Nicaragua: International Solidarity Replies to Amnesty International’s Latest Falsehoods. By Tortilla con Sal
NSCAG analysis of Amnesty International Report ‘Silence at any Cost’
Amnesty International’s vision is of a world in which every person enjoys all of the human rights enshrined in the Universal Declaration of Human Rights and other international human rights instruments. Articles 22,25,26 and 27 go beyond civil and political rights to include a much broader definition that incorporates social, economic, and cultural rights. (https://www.un.org/en/universal-declaration-human-rights/index.html)
Article 30 reads:
Nothing in this Declaration may be interpreted as implying for any State, group or person any right to engage in any activity or to perform any act aimed at the destruction of any of the rights and freedoms set forth herein. In referring to State, group, or person this Article makes it very clear that human rights violations by groups and individuals must be addressed.
In the case of Nicaragua, by focusing entirely on evidence and allegations from sources opposed to the government, AI has produced very biased, politically charged reports that disregard acts of violence perpetrated by the opposition and the economic, social and cultural rights enshrined in its own mission and vision statements. (https://www.amnesty.org/en/what-we-do/living-in-dignity/)
Amnesty International’s reporting has repeatedly and consistently criticised the Nicaraguan government, completely disregarding its massive achievements in tackling real human rights issues such as reducing poverty, massively improving health services and addressing gender inequality. Their reporting merely serves to destabilise Nicaragua and trample on the human rights and dignity of the vast majority of Nicaraguans who want to live in peace and determine their own future.
We have reported previously on Amnesty’s flawed and biased reporting, and its latest report, Silence at any Cost is no exception. As in the past, the report repeats unsubstantiated claims by Nicaragua’s opposition, largely based on hearsay rather than concrete evidence.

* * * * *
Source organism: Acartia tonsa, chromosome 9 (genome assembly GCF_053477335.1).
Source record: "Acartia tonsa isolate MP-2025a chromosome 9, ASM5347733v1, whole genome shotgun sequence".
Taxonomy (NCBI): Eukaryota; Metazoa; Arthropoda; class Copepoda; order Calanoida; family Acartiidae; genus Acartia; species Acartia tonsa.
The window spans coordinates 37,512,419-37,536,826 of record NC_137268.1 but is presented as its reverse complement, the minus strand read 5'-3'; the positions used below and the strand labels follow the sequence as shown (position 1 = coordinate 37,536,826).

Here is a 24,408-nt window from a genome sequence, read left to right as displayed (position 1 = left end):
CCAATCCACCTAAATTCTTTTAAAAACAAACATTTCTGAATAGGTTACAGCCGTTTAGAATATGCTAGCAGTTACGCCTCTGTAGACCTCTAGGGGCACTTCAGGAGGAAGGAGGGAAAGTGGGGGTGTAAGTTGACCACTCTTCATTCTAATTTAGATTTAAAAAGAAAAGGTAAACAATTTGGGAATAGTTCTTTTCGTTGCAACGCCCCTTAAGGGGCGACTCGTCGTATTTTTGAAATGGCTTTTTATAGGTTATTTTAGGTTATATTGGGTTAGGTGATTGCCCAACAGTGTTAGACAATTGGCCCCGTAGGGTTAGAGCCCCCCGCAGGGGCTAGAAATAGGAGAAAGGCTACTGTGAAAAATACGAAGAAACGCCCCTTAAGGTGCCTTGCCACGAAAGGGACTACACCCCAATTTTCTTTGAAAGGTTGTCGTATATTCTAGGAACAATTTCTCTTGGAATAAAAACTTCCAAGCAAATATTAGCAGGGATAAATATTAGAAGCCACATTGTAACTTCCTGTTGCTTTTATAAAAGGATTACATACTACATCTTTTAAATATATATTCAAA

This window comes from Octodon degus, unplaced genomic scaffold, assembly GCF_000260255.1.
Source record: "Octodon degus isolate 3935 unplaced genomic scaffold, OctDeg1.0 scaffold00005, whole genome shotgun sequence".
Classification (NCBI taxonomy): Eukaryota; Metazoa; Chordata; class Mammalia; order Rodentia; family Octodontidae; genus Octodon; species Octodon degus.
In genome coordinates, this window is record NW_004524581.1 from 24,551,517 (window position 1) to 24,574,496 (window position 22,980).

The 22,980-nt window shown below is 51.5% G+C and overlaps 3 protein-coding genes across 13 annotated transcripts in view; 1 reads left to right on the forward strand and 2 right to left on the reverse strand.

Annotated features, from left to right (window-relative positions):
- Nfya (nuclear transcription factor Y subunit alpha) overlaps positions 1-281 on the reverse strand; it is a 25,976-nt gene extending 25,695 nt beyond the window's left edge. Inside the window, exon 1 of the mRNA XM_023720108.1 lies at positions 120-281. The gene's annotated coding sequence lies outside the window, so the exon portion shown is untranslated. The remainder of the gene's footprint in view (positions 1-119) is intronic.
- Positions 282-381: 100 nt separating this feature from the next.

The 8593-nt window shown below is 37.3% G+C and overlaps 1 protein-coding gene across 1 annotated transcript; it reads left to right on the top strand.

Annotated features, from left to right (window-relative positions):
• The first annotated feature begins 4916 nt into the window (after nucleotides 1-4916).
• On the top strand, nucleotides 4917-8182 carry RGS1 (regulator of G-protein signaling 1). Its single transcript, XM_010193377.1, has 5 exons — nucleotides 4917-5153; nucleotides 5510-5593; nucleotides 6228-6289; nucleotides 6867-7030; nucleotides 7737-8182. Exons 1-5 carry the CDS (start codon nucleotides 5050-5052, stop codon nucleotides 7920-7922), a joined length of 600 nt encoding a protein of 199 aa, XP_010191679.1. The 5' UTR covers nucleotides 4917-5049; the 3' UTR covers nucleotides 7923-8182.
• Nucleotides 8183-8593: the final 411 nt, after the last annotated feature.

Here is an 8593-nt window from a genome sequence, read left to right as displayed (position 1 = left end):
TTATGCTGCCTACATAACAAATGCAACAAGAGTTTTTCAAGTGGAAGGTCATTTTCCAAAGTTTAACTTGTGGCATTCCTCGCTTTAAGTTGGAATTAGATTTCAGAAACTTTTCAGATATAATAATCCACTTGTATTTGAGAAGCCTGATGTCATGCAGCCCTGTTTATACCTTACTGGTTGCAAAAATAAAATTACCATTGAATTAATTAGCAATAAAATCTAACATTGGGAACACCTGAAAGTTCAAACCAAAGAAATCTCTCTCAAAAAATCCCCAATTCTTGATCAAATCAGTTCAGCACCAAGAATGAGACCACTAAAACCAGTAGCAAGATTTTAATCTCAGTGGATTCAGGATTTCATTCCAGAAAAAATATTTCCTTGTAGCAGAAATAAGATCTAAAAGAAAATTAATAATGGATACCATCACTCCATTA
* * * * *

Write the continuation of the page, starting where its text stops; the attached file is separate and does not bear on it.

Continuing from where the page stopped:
The report refers to statements made by local organisations and to interviews that have taken place with them but do not state who these organisations are. In spite of claims made that there is no freedom of expression in Nicaragua, opposition organisations operate freely and hold regular meetings around the country (in fact, two of their leaders, Felix Maradiaga and Miguel Mora, have just publicly announced their candidacy for the Presidency, and several others have made their interest clear). We have therefore asked Amnesty which organisations they spoke to and see no reason why they would not be able to supply us with this information. To our knowledge, they did not speak to any of Nicaragua’s trade unions, nor did they speak to any members of the very extensive network of associations and cooperatives in the country. Dismissing the Truth
The first page of the report repeats previous allegations made by Amnesty that ‘During April and May 2018, the authorities used excessive, disproportionate and often unnecessary force, implementing a sometimes deliberately lethal strategy against protesters. The government’s refusal to halt the repression in the ensuing months continued to add to the number of deaths and injuries at the hands of State agents and pro-government armed groups with links to the government, increasing social outrage. Numerous neighbourhoods responded to the repressive strategy by erecting barricades and, on occasions, using homemade mortars to defend themselves. In response, in July 2018, Ortega announced “Operation for the Peace” (Operación para la Paz), known as “Operation Clean Up”. This consisted of forcibly destroying the barricades and sending combined groups of pro-government armed groups and national police officers to confront those who were demonstrating’.